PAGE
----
• Provided welfare and temp. financial support to ex-prisoners
  • Est. first rest houses for travellers - particularly important when pilgrimages became prominent feature in life
  • Torture was banned
  • Officials were encouraged to care for the old and for orphans as well as ensuring equal judicial standards throughout the Empire
  • Ahimsa (non-violence) was central principle to Ashoka's approach: avoid harming environment - 22 species of fish, birds and mammals were protected and hunting them was outlawed
  • Laws were made against castration and branding of cattle
  • Indiscriminate burning of forests were outlawed
  • Helped Buddhists: iniated building programmes and had many Buddhist stupas constructed (around 8,4000)
  • (According to trad.) He opened up 10 stupas originally built after Buddha's death - Buddha's relics were then divided into smaller pieces
  • Donated state resources to construction of monastries and upkeep of monks - allowed religion to firmly est. itself in new parts of India
  •  Convened 3rd Buddhist council to standardise scriptures and resolve disputes between different Buddhist schools
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Ashoka and Other Faiths:

  • Rock Edict 12 shows initiation of religious climate in India
  • However: animal sacrifice was banned (in accordance with Buddhist principle of ahimsa (non-violence/non-harm) towards any living thing) - a central part of Brahminical religion - sparked feelings of oppostion among Hindus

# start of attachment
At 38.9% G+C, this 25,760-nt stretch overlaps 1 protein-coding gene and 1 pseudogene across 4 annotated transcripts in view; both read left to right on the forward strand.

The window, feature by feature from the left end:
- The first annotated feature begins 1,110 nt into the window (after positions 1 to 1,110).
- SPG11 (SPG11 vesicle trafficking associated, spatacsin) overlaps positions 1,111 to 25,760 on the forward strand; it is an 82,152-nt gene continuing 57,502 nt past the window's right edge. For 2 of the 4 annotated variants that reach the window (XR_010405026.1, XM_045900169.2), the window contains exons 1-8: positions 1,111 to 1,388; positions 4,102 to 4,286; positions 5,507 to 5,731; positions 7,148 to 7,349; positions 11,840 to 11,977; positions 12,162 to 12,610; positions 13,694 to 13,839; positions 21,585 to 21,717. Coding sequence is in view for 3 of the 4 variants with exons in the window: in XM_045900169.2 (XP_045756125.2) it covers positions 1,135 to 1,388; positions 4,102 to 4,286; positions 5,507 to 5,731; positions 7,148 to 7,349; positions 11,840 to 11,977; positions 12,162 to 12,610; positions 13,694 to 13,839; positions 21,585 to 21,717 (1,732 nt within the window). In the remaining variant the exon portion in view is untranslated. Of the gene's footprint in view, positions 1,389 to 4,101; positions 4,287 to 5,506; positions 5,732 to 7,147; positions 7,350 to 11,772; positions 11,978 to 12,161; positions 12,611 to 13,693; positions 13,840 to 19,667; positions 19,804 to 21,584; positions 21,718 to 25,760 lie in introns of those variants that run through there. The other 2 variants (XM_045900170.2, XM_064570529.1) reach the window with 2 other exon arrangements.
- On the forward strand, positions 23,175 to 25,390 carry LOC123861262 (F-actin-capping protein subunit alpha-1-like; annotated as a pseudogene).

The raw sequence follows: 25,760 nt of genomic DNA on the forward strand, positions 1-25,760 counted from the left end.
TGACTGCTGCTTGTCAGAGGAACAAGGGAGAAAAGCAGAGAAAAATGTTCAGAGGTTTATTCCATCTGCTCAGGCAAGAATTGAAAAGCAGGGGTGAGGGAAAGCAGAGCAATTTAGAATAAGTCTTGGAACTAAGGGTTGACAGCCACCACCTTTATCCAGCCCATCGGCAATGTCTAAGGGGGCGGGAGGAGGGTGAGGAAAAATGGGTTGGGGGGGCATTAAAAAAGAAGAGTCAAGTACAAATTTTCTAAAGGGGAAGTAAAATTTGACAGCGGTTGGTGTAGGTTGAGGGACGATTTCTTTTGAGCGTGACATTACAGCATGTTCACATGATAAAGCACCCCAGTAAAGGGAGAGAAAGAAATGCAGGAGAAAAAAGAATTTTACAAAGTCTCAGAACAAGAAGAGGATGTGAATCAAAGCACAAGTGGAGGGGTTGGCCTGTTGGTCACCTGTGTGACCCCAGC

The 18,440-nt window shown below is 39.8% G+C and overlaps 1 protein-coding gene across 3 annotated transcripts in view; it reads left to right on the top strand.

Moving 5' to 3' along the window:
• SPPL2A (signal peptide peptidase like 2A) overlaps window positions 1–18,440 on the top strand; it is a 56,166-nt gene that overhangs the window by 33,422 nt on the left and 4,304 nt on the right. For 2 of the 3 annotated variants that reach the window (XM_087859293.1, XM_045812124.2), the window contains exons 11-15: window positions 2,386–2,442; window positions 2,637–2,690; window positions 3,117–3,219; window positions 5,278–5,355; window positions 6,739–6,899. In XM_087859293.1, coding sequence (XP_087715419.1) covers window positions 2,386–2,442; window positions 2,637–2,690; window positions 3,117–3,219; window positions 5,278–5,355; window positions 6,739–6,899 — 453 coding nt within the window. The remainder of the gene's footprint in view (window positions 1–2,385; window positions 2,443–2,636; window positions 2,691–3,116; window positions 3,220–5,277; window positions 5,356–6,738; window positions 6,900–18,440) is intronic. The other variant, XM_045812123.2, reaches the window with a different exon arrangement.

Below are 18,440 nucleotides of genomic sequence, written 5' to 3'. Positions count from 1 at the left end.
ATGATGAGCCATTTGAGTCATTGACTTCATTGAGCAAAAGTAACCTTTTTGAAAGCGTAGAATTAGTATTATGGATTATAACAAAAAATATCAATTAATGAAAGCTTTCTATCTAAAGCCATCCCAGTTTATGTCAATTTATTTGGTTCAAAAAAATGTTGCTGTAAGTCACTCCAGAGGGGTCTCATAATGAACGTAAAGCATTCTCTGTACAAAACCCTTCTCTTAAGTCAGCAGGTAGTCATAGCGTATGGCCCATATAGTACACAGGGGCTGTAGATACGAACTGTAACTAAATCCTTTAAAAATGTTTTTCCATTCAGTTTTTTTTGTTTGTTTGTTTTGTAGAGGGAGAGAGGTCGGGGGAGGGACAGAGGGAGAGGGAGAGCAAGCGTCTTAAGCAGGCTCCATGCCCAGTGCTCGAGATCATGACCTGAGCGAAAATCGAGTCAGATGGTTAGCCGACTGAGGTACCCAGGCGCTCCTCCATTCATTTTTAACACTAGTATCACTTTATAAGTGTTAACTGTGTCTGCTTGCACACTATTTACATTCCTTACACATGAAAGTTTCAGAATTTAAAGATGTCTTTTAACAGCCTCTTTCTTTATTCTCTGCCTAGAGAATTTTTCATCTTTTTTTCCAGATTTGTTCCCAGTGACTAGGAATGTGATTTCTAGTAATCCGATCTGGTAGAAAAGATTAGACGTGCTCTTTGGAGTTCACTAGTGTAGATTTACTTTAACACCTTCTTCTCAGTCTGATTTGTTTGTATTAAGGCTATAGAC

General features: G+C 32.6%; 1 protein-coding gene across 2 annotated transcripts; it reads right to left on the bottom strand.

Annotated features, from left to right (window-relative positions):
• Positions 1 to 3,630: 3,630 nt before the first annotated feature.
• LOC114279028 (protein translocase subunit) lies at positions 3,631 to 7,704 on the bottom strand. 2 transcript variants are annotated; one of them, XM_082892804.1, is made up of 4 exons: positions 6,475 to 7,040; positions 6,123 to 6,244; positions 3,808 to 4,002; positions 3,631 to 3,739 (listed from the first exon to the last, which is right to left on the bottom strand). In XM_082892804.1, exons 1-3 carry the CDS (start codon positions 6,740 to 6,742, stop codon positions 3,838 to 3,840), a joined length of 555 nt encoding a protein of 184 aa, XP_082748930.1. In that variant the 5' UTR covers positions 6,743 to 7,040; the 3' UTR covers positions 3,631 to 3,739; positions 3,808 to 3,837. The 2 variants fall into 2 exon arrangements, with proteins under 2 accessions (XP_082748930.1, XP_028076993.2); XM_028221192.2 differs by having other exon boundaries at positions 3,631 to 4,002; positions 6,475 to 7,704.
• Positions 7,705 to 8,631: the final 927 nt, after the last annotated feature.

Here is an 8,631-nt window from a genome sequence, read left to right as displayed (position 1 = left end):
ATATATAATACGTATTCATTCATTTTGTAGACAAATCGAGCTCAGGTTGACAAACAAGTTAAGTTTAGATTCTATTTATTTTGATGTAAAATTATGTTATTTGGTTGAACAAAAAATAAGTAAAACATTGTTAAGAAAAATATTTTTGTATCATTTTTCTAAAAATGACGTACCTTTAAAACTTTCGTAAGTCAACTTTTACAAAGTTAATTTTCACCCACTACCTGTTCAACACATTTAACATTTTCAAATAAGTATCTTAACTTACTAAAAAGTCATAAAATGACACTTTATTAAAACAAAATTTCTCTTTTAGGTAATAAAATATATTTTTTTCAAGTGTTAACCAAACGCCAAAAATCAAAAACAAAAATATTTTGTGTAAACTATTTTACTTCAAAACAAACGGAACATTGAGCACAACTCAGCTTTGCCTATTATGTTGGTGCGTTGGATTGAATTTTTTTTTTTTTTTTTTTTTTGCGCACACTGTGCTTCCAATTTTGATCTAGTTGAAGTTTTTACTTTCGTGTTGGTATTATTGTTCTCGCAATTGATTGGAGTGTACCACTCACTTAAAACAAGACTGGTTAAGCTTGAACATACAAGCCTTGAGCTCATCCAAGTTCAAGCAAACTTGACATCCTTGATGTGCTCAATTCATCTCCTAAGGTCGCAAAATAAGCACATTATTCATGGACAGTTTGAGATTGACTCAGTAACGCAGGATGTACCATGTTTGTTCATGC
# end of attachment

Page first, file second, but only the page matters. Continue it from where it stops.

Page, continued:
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Edict Examples:

  • Conversion to Buddhism: 'Beloved-of-the-Gods (Ashoka) came to feel a strong inclanation towards the Dhamma, a love for the Dhamma and for instruction in Dhamma. Now B-O-T-G feels deep remorse for having conquered the Kalingas' - Rock Edict 13
  • Efforts to spread Buddhism: 'Everywhere people are following B-O-T-G's instructions in Dhamma' - Rock Edict 13
  • Moral Precepts: 'Our King killed very few animals' - Pilar Edict 5 // 'Prisoners have been given amnesty on 25 occasions' - Pilar Edict 5
  • Religious Precepts: 'All religions desire self-control and purity of heart' - Rock Edict 7 // 'Here (in my domain) no livings beings ate to be slaughtered or offered in sacrifice' - Rock Edict 1
  • Social and Animal Welfare: 'Wherever medical herbs suitable for humans or animals are not available, I have had them imported and grown' - Rock Edict 2
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Ideal Buddhist Leader?:

(10) Duties of a King or government (from Pali Canon): Choose some to use as examples

  • Generosity for benefit of the people
  • High moral characters which observes 5 precepts
  • Prepared to give up all personal comfort and glory and even one's own life in interest of the people
  • General honesty: not being open to threats or bribes or deceiving people
  • Kind and gentle attitude
  • Ability to lead a simple life free from self-indulgence and exercising great self-control 
  • Free from hatred towards anyone and not bear grudges
  • Try to promote peace by avoiding and preventing war and generally try to avoid violence and destruction of life
  • Ablility to be patient, tolerant and understanding
  • Shouldn't oppose will of the people but should rule in harmony with them
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Scholarly Quotes for Exam:

A L Basham: 'Ashoka's ideas were not Buddhist at all' - Criticism: not ideal Buddhist leader

R Thapar: 'Ashoka's ideas were "a social ideology set within an imperial framework".' 

R Thapar: 'Ashoka holds out the carrot reward of pleasing the gods'

R Gombrich: 'His patronage made it a world religion' - shows significant impact on Buddhism

R Gombrich: 'Ashoka did more than any other individual to spread Buddhism'  - shows significant impact on Buddhism